New York Time editorial declares war on GOP [update]
I sometimes wonder what world the editorial board of the New York Times calls home. It certainly isn’t the one the rest of us live in. But I guess it is necessary to live in an alternative world to be able to push narratives like it pushes in an editorial today. The NY Times has decided, to use a poker term, to go “all in” on Obama’s “right-wing extremism” and “dishonesty” meme.
Referencing the Obama speech yesterday, the editorial board says:
Mr. Obama provided a powerful signal on Tuesday that he intends to make this election about the Republican Party’s failure to confront, what he called, “the defining issue of our time”: restoring a sense of economic security while giving everyone a fair shot, rather than enabling only a shrinking number of people to do exceedingly well. His remarks promise a tough-minded campaign that will call extremism and dishonesty by name.
Remember Obama, who’s answer to the “defining issue of our time”, submitted each of the two years (I’m talking about his budgets) has gone a collective 0-511. That’s right, the two budgets he’s submitted to address the “defining issue of our time” hasn’t garnered a single vote in two years.
Why? Primarily because neither of the budgets convinced a single legislator of either party, to include the President’s own, that they addressed that issue at all.
Yet he presumes to lecture the GOP on the failure to confront this issue? And the NYT somehow manages to buy into that nonsense?
The GOP budget at least passed the House. The NYT presumes that no negotiations are possible because, again, it buys into the Obama claim that the GOP won’t compromise. Nonsense. Compromise doesn’t mean wholesale capitulation. In an negotiation or compromise there are lines drawn over which the two parties won’t give in. Each side has them. The NYT and Obama, naturally, want to characterize the lack of movement as GOP intransigence. But the Democrats are equally intransigent. They want more money in taxes. The GOP continues to point out that taxes aren’t the problem. The problem is spending.
Says the NYT:
Mr. Obama has, in recent months, urged Republicans to put aside their destructive agenda. But, in this speech, he finally conceded that the party has demonstrated no interest in the values of compromise and realism. Even Ronald Reagan, who raised taxes in multiple budget deals, “could not get through a Republican primary today,” Mr. Obama said. While Democrats have repeatedly shown a willingness to cut entitlements and have agreed to trillions in domestic spending cuts, he said, Republicans won’t agree to any tax increases and, in fact, want to shower the rich with even more tax cuts.
Ronald Regan agreed to raising taxes in return for what from the Democrats?
Spending cuts. In fact as I recall, his deal was 1 1/2 to 2 times the spending cuts to the tax increases. Guess what never happened?
That’s right – spending cuts.
So call it a lesson learned. What the GOP is pointing out that until the spending cuts are implemented and take effect, there is no reason to discuss revenue increases.
That’s a common sense approach that best safeguards the citizenry’s money and is based on a history that says the Democrats don’t keep their word about spending cuts.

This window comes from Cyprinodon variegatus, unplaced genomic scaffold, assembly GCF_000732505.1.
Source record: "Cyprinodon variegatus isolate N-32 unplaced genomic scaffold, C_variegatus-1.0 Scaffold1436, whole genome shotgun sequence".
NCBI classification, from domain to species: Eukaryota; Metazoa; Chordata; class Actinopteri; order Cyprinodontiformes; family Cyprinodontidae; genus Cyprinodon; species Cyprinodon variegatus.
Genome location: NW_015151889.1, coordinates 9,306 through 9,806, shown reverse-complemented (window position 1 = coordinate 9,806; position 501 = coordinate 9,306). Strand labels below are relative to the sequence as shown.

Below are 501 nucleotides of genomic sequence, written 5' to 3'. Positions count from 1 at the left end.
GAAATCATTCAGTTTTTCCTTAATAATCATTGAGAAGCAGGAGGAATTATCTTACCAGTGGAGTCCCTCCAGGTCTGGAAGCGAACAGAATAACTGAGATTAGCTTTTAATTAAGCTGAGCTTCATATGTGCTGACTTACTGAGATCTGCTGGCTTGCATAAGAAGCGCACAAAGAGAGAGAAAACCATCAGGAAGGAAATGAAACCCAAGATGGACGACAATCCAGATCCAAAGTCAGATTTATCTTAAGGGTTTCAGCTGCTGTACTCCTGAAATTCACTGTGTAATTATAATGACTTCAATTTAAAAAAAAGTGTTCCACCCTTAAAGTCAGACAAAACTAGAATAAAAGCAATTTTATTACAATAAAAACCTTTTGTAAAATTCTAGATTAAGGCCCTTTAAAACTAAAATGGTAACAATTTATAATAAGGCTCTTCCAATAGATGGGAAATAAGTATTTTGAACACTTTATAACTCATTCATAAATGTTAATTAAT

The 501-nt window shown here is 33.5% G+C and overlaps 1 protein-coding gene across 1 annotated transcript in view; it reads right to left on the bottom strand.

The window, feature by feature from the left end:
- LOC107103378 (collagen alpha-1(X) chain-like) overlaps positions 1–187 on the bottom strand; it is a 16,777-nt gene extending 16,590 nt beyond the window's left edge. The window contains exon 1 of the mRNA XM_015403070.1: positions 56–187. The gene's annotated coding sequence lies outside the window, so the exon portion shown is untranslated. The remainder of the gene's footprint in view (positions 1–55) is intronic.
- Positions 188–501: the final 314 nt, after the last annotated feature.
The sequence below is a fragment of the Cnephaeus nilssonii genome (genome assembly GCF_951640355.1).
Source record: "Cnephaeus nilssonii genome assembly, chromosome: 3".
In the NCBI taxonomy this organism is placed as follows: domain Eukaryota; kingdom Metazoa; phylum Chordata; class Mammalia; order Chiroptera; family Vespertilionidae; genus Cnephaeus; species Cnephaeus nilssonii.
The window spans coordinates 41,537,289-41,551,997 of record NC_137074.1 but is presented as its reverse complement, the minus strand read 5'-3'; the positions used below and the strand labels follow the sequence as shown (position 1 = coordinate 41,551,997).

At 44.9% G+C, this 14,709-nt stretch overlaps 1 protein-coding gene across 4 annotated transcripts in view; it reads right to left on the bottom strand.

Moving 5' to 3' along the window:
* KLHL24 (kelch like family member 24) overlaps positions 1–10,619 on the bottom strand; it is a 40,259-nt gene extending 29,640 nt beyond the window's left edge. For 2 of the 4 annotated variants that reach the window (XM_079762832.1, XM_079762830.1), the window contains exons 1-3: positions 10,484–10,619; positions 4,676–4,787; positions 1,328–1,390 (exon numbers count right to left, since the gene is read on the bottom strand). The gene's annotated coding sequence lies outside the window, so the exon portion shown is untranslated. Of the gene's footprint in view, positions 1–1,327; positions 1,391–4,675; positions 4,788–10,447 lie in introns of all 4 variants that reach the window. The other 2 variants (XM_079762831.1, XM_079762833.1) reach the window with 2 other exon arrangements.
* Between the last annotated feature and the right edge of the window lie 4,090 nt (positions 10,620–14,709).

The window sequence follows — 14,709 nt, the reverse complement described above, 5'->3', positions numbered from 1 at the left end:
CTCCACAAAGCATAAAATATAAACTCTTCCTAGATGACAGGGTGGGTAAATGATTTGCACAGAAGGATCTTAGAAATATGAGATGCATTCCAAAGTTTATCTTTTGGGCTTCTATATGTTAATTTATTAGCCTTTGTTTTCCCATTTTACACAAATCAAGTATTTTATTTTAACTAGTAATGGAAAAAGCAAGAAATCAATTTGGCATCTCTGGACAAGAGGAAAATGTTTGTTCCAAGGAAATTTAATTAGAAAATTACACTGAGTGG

I don’t blame the GOP for refusing to compromise on taxes.
Finally, and I’ve flipped the paragraph order in the editorial, consider the NYT lede:
President Obama’s fruitless three-year search for compromise with the Republicans ended in a thunderclap of a speech on Tuesday, as he denounced the party and its presidential candidates for cruelty and extremism. He accused his opponents of imposing on the country a “radical vision” that “is antithetical to our entire history as a land of opportunity.”
There has been no search for compromise with President “I won”. None. And it is amazing to see smaller and less intrusive government being characterized as a “radical vision” that is “antithetical to our entire history”. It is the basis of our entire history up until the welfare state came into being.
“The land of opportunity” was such because of a lack of government interference, not because of it. Obama and the left continue to attempt to rewrite history in a manner in which they redefine the words and key phrases that characterized our nation differently than they’d like prior to the institution of the welfare state.
The radical vision is that which Obama, the NYT and the Democrats continue to push, not the GOP. They don’t seem to understand that the majority of the American people have come to understand that we just can’t afford their radical vision and that government control of more and more of our lives is not a “good thing”.
If there is anyone out of touch with the American people it is Mr. 0-511. He hasn’t a clue.
And neither does the New York Times editorial board.
UPDATE: A further thought sparked by a comment by The Shark. If compromise is what Obama and the Democrats really want, they’ve had two opportunities to actually force that or at least make the argument they attempted it. For two years the GOP House has passed a budget. The way the Congress works is the Senate then passes its version of the budget and the two houses of Congress get together and hash out the differences (known commonly as “compromise).
Except the Democratically controlled Senate hasn’t passed a budget in over 1000 days. So who isn’t interested in compromise, Mr. President? And why aren’t you exerting a little leadership and confronting the Senate about its dereliction of duty? If “compromise” is so all fired important to you, why are you neglecting the easiest way of forcing it?